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Pres

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  1. Week 35 Angelica Pozo writes of three tenants that all tile makers should be able to agree on. These include using a clay body with 15 to 20% grog to prevent warping or cracking, _______________________________, and do not hurry the drying. White clays are best to use for tiles Earthenware tiles are most durable clay has memory and therefore should be kept flat at all times Wall tiles have the same glaze consideration as floor tiles. Mary Barringer, a potter who started with reduction firing, and switched over to electric firing calls the electric kiln the ultimate firing tool, ready to be used and do ones bidding (within limits), but with __________________________. the set back of oxidation firing very little character of its own Pricey electric bills too small a firing chamber Michael Sherrill, who works with extrusions, makes his own dies using________________or nylon sheets 1/2” thick. Aluminum plywood fiberglass polyethylene Michael also ___________ many of his forms while still in the extruder. Thus allowing for organic tapered forms. pulls cuts paddles measures This weeks questions come from The Penland Book of Ceramics, Master Classes in Ceramic Techniques, c 2003 Lark books, Lark books a division of Sterling Publishing, NY NY Note from Pres: This book is one of those involving a lot of techniques by renowned artists in clay. For those looking for inspiration, possible solutions to specific problems or just good reading, it is a gem.
  2. Hi folks, I have been working as a temp at times with the Qotw, filling in every once in a while for Evelyne. I really don't know how much to thank her for all of the hard work she has put in since she took over for Marcia Selsor. However, she has my most sincere thanks and appreciation for all of her efforts. I hope that I can do half as well. Many times when I was doing the temp thing, I would feel like I was digging into a deep well of darkness trying to come up with an idea, but there was no light! So I am asking for help. I would like folks to participate in helping me see a little more light by submitting a question that you think would be a good one for Question of the week.We all have personal interests, and I realize as an educator with limited studio experience that I have different interests that others, and this probably influences the questions I ask. I usually look for questions that will stimulate some sort of conversation. I really like to know more about participants and find that the Qotw is a way to draw folks out. A large pool of questions from participants should help to overcome my personal inadequacies. This is not the only reason for these weekly queries, but it is something I have looked at. No question is too big or too small, if we have a pool to draw from, it will make things easier for me. I would reserve two rights, one that I will choose which question to post each week, and two that I am able to edit the question if need be without changing the intent. So please reply to this post to submit your own questions, and hopefully the first of these will appear next week. best, Pres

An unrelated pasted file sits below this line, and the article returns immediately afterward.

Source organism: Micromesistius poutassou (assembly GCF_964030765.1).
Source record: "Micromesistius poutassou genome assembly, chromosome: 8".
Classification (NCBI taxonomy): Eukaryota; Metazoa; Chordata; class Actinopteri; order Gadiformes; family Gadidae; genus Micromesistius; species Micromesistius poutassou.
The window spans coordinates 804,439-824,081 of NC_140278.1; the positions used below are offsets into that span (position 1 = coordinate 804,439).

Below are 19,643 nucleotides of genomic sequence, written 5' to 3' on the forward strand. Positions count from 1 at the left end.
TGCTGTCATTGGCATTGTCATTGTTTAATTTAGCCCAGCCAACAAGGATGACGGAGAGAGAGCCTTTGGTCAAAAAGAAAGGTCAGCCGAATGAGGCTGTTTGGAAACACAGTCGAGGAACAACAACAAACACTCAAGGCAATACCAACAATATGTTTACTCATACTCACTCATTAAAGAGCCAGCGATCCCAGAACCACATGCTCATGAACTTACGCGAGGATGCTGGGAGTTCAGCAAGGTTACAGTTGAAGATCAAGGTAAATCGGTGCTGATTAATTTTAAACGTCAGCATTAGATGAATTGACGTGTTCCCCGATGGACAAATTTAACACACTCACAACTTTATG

3. Again folks, there was nothing new in the QotW pool of questions so this one is again on me. I just did tools under $100 dollars, now I am going to go in a different direction. . . . What kitchen tools have you repurposed, is there such a word, for use in your Ceramics studio? I have found several tools that were kitchen items that I now use either because I have seen something about using the item, or because I was looking for something and found something else. . . make sense? I will start with cheese cutters and cutting wires used to replace their broken wires. I love these for faceting pots, mugs, bowls, jars, vases, and other things where I want a faceted exterior. I usually facet before the shaping so that the facets become much more muted, and the edges a little softer. At the same time shaping will cause the facets to move in a spiral up the piece if you torque the top a bit while working on the rim and neck. Often these are really nice with glaze as the edges will break well with the standard cone 6 glazes out there, double dipping often even more so. Working with the cheese cutter, caused me to consider another tool for chalice stems. . . the potato peeler. I have found that faceting the stems of my chalice is so much easier and really cool to facet part of the stem as it makes it easier to grip. Lately, I have been using a silicone hot pad that has a hexagonal pattern n the surface that is quite deep, at the same time there is a counter point of a circle and rounded edges on the square pad. All of these allow for a lot of playing around with straights circular and hex patterns pressed into the pot before shaping again. Love it, and it works really well with a roller I picked up of pine branches, needles and cones. Most of you probably have the portable drink blender in the studio for mixing up glazes, I use it to mix nice slips with stain coloring, and small batches of glazes that I have modified with extra metallic oxides for something to be sprayed on. I also have a series of kitchen knives that I have files to change the shape, and sharpened to use as fettling knives or potter's knives. What recycled or repurposed tool do you prize in the studio? More than one? best, Pres